We have been making steady progress on the bigdata high availability architecture. Bigdata® uses a quorum model for its persistent services. Unlike a master election, where any service can become the master, the quorum model ensures that updates can not be lost by refusing writes unless a quorum is present. The quorum model is built over existing distributed systems infrastructure components, including jini and zookeeper.
Each highly available service has a replication factor k, which is an odd number, and a current replication count n. A quorum “meets” when (k+1)/2 services (e.g., 2 out of 3, or 3 out of 5) agree on their shared state. Each quorum has a leader and zero or more followers. Writes are only permitted for “met” quorums and must be directed to the quorum leader. The services in a quorum are arranged in a write pipeline which efficiently replicates low-level writes (cache blocks) across sockets. All writes are check summed to detect read errors and failover reads are supported so bad reads do not cause runtime errors. Hot spares may be automatically recruited to replace failed nodes. New services can inherit from the high availability architecture. For example, a highly available cache fabric could be derived using the non-blocking cache to buffer an RW journal used as a local persistence store.
On the code front, we have the low-level write replication pipeline running smoothly and are now working on the zookeeper integration to support quorums. Also, in addition to the HA architecture overview, we have also published a detailed description of bigdata quorums. This document goes into the details on quorum management, synchronization for the different kinds of persistence stores, and the integration with zookeeper.
We are currently implementing a shared nothing architecture, which is much simpler and has great performance without dependencies on parallel file systems, SAN or NAS. However, there is a shared disk architecture in the works that has a number of benefits, including a separation of concerns between the storage management and bigdata service management and the ability to retain infinite history in the database. There is an architectural road map leading from shared nothing to shared disk based on the notion of shard affinity and caching resources locally. We expect that the shared disk architecture will offer better performance when combined with local caching on Solid State Disk (SSD). Enterprise SSD is cost prohibitive today if you need to put all of your data on SSD, but the shared disk architecture only caches hot journals locally, and leaves the index segment files on the managed storage since they are optimized for efficient remote access and ordered reads. This trick let’s a little SSD go a long way.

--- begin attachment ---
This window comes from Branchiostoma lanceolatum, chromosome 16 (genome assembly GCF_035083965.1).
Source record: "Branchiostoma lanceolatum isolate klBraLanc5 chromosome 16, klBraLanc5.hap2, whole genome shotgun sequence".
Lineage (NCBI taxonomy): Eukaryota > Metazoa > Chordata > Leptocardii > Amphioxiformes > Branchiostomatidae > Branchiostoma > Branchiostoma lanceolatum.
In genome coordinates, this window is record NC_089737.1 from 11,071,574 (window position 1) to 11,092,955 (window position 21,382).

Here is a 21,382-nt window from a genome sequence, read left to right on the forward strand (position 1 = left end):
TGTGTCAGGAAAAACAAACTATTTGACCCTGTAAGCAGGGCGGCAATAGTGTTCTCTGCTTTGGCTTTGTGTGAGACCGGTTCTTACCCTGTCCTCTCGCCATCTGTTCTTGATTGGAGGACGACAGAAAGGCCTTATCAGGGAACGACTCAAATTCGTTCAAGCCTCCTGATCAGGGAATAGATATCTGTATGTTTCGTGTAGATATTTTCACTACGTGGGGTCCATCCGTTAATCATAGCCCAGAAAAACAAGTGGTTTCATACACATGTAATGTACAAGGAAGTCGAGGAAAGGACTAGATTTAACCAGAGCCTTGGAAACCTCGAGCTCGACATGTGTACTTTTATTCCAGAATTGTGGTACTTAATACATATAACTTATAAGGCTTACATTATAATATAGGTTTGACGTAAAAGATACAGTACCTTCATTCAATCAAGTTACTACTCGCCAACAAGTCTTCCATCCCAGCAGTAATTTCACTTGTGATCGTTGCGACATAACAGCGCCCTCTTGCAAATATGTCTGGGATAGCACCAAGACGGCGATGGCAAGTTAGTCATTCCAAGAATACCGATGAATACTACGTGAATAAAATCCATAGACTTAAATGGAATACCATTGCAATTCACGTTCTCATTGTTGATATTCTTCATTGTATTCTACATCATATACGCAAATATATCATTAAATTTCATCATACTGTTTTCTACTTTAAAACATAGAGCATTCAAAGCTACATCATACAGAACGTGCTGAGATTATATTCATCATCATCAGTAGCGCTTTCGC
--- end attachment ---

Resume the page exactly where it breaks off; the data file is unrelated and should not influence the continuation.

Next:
Comments are welcome either here or on the developer list.
I use the term “cache fabric” to refer to an arrangement of nodes supporting a distributed cache. E.g., infinispan, hazelcast, or coherence. Cache fabrics are essentially distributed maps and many of them have integration points for local persistence of the hash partition on a given node, replication, and failover (high availability). A cache fabric is great when all you need to do is efficiently deliver some content. For example, a linked data or topic map engine could aggregate everything about a subject under a URI or subject proxy within the cache. However, cache fabrics do not provide mechanisms for join processing to support high level query.
In order to have join processing directly on the cache fabrics, you would setup hash partitioned indices, with one index for each access path and the hash partitions corresponding to the hosts in the cache fabric. If you are using ordered indices (B+Trees) as local persistence store, you can then write joins which can be relatively selective and useful for online query. If you are using hash tables for the indices, then you have to read all the data for every join, much like typical map/reduce jobs. Needless to say, this is not very suited for online query.
A cache fabric generally holds fully materialized objects. However, you typically normalize the representation to support join processing, e.g., using internal 64-bit identifiers to represent string values, URIs, etc. However, this means that the internal representation can not be directly delivered to the web since you must first materialize the external representations of those internal identifiers. This is pretty much how the RDF layer for bigdata® is laid out, except that we dynamically shard the data which makes it easy for us to change the size of the cluster dynamically. If you use an internal representation which is different from the external representation, then the cache fabric becomes a “query cache.” With a standardized query language (such as SPARQL), you can then implement a cache which knows both how to invalidate itself on update and whether it can respond to a query using data already in the cache (subsumption). There is a good discussion of this for SPARQL online.
We will be speaking at the Semantic Technology Conference (Semtech) in San Francisco in June. We’ve got a couple sessions on the schedule. The first is on Wednesday June 23rd at 2:00 PM and will be about the work we are currently doing on our HA Architecture . The second session will be on Friday June 25th at 11:00 AM and will be on Object Design Patterns with RDF . If you’re interested in learning more about bigdata, giving feedback on your user experience with bigdata, or just meeting us in person to say “hello”, please come to one or both of our sessions!